This one’s probably a bit tame and decently well known: takoraisu (or Taco Rice). It’s “Mexican” food made in Okinawa that’s popular with foreigners. I personally can barely stand the stuff. The “salsa” usually tastes like a sweet, slightly spicy ketchup. It doesn’t always include cheese, and sometimes uses cabbage instead of lettuce. However, most tacos Americans know (including myself!) are actually Tex-mex, so you can blame this one on America. Why? Two big hints if you look at a recipe for takoraisu: cumin and beef.

Mexican chefs from Mexico have noted that real Mexican food usually doesn’t have beef or cumin. For meat, most Mexican people eat a lot of chicken and pork, unless they live very far north or are ranchers. Cumin, on the other hand, is another “northern” ingredient. Cumin is relatively new to Mexican cooking, being imported from India via the US or England.

In this sense, I can understand why some Japanese “Mexican” food is just so different from some of the better Mexican food I’ve had (made by Mexicans who moved to the states or Mexican-Americans who try to uphold their parents’ culture). As some Mexicans might tell you, American Mexican food can be rather mild to suit American tastes that may not be able to handle as much heat. Transferred again to Japan, where, despite having spice-loving neighbors like China and Korea, spicy food isn’t very popular. So some of the changes make sense. On the plus side though, Japanese people will use more white cheese like traditional Mexican cooking does. However when you have food that actually includes a tortilla, like burritos, corn tortillas are replaced with wheat.

4. Corn Dogs


Photo by Bing

In Japan, it’s called an “American dog,” but sadly, it’s yet another food Americans can’t exactly claim; corn dogs were created by German immigrants to Texas who wanted to sell more sausages. While the stick may have come later, the original recipe did, in fact, use corn meal, which is a bit odd considering that older Germans have told me they grew up thinking of corn as animal feed unfit for human consumption. Heck, my old German teacher freaked out her German roommates when she was studying abroad and they found her eating a big can of something they only expected pigs to eat. Oddly enough, though Germans aren’t traditionally corn eaters, they do eat some now, and as per one of my friends from college, Germans now eat corn on pizza.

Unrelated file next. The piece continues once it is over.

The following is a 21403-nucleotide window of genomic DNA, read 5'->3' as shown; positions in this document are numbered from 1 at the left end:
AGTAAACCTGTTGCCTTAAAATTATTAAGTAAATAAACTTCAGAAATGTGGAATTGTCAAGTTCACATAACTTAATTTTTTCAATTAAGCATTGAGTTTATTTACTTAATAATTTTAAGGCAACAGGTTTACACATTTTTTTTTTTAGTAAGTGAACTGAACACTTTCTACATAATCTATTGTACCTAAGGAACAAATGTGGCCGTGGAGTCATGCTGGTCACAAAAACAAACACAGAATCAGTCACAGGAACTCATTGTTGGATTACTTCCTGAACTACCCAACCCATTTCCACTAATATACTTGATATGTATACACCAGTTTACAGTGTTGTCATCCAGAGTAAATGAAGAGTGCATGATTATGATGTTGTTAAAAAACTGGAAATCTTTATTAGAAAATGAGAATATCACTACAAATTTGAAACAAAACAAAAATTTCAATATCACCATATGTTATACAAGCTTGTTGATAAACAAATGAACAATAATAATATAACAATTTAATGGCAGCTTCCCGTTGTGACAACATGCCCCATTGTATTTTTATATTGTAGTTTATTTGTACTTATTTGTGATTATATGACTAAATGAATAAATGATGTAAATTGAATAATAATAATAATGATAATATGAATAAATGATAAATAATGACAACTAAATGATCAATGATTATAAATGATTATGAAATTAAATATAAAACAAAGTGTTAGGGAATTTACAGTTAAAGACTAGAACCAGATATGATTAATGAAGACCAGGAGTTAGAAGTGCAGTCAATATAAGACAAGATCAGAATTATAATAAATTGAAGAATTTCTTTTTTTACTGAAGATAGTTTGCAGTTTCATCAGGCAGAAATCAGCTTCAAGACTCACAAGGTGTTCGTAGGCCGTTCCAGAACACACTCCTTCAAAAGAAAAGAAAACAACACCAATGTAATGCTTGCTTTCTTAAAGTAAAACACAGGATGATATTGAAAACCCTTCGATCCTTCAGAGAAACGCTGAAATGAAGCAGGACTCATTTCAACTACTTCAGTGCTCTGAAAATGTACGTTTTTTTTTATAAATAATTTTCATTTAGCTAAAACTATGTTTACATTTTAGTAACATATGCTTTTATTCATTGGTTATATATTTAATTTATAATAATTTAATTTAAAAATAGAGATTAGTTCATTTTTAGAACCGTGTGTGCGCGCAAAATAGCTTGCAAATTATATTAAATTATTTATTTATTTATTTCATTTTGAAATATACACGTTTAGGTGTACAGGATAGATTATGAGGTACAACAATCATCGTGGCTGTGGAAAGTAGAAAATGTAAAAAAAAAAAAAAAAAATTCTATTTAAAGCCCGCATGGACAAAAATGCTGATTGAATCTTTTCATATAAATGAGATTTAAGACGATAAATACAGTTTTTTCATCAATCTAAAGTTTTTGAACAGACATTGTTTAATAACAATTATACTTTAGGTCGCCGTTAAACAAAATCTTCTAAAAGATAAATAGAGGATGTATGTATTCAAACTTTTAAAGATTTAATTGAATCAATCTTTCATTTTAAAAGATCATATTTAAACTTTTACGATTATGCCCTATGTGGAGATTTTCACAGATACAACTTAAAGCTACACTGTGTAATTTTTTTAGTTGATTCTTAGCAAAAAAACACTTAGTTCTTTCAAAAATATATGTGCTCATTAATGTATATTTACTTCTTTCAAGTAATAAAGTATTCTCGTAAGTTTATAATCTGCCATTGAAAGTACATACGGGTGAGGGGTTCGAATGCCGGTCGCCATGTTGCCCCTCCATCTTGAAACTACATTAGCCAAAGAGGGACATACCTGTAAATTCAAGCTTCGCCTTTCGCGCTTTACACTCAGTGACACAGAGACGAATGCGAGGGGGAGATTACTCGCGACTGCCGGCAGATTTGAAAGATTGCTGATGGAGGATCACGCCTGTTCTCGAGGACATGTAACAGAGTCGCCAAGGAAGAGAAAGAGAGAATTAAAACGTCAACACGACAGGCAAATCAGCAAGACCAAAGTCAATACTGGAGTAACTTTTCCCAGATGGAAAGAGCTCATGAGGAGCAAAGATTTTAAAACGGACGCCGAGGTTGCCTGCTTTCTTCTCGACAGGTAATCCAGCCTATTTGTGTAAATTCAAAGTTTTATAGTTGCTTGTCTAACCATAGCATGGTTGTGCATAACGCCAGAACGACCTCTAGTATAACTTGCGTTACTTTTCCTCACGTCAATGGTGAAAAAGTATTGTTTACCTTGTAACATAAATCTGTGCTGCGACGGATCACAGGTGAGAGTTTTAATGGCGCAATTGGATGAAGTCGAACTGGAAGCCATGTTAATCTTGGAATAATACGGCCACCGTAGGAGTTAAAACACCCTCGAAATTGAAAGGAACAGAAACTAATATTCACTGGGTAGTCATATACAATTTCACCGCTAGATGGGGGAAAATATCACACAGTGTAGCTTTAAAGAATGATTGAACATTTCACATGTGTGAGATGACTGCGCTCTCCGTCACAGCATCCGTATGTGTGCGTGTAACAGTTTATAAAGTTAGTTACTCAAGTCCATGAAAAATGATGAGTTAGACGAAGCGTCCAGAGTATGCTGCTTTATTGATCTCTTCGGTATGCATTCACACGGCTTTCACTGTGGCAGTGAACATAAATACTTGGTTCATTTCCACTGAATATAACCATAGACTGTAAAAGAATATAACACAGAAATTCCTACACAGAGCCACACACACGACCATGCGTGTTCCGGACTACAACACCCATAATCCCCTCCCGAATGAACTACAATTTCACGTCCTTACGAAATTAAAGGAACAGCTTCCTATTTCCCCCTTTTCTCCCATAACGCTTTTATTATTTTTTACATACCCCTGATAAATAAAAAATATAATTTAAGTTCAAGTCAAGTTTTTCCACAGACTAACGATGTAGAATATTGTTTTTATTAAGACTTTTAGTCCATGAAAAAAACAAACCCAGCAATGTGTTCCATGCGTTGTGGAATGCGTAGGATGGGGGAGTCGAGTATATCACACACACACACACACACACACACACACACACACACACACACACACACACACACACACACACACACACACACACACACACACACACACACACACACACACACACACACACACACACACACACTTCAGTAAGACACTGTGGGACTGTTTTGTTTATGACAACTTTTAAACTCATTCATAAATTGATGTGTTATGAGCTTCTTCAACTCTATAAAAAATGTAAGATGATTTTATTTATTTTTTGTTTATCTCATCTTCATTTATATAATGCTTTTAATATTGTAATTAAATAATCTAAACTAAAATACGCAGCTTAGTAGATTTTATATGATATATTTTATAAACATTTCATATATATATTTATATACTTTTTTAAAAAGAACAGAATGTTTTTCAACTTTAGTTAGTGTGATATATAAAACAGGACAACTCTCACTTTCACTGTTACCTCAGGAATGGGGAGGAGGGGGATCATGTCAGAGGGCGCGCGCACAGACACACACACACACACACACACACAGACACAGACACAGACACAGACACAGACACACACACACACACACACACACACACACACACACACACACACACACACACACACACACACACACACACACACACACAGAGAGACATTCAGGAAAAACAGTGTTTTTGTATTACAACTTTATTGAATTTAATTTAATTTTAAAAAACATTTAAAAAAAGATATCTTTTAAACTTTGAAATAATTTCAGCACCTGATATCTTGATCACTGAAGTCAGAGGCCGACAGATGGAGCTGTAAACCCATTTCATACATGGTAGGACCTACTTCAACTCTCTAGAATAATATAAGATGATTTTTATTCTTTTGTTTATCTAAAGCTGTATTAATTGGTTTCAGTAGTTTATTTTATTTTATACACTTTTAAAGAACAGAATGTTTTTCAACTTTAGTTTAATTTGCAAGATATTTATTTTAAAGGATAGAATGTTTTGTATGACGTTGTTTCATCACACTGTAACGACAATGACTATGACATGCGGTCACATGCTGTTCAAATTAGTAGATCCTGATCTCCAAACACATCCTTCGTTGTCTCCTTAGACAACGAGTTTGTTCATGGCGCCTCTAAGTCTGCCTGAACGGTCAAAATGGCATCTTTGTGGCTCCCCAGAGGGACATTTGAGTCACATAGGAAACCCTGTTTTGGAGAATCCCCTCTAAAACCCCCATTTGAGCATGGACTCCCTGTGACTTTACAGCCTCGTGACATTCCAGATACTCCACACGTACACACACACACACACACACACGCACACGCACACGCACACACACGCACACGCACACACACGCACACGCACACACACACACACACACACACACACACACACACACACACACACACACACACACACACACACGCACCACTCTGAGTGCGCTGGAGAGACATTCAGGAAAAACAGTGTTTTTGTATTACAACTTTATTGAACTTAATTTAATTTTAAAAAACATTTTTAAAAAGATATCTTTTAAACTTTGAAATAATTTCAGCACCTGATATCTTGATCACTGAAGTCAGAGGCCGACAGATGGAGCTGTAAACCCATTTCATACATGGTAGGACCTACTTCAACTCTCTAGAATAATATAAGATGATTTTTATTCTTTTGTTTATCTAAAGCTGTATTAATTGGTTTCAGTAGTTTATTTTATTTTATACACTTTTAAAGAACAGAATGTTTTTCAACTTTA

So what’s the big deal? Even though they love corn, Japanese use wheat flour for American dogs. Don’t ask why, since I’ve yet to find out, but corn meal just isn’t made out here. No one can tell me why.

5. Sausage


Photo by kagawa_ymg

I know I’ve mentioned her before, but I met a German sausage enthusiast in Japan. I hadn’t had a decent sausage in awhile, and she was hurt concerning the reactions to her food. Most people were saying her bratwurst were too spicy, and she kept trying to assure me that it was a traditional, mild recipe, so I picked one up. I’ve had sausage at least made by Germans who love their food heritage in the states, but aside from the small size (most food gets smaller in Japan), the taste was the same: juicy coarse cut meat and just enough pepper to let you know it’s there.

As I said earlier, Japanese people aren’t good with spicy. They’re more into mild tastes, so it shouldn’t come as a huge surprise to say that the first Japanese “sausage” I tried tasted more like a hot dog. Nothing wrong with hot dogs, but don’t exactly blame this on America. While popular in the states, its origins lie in Austria.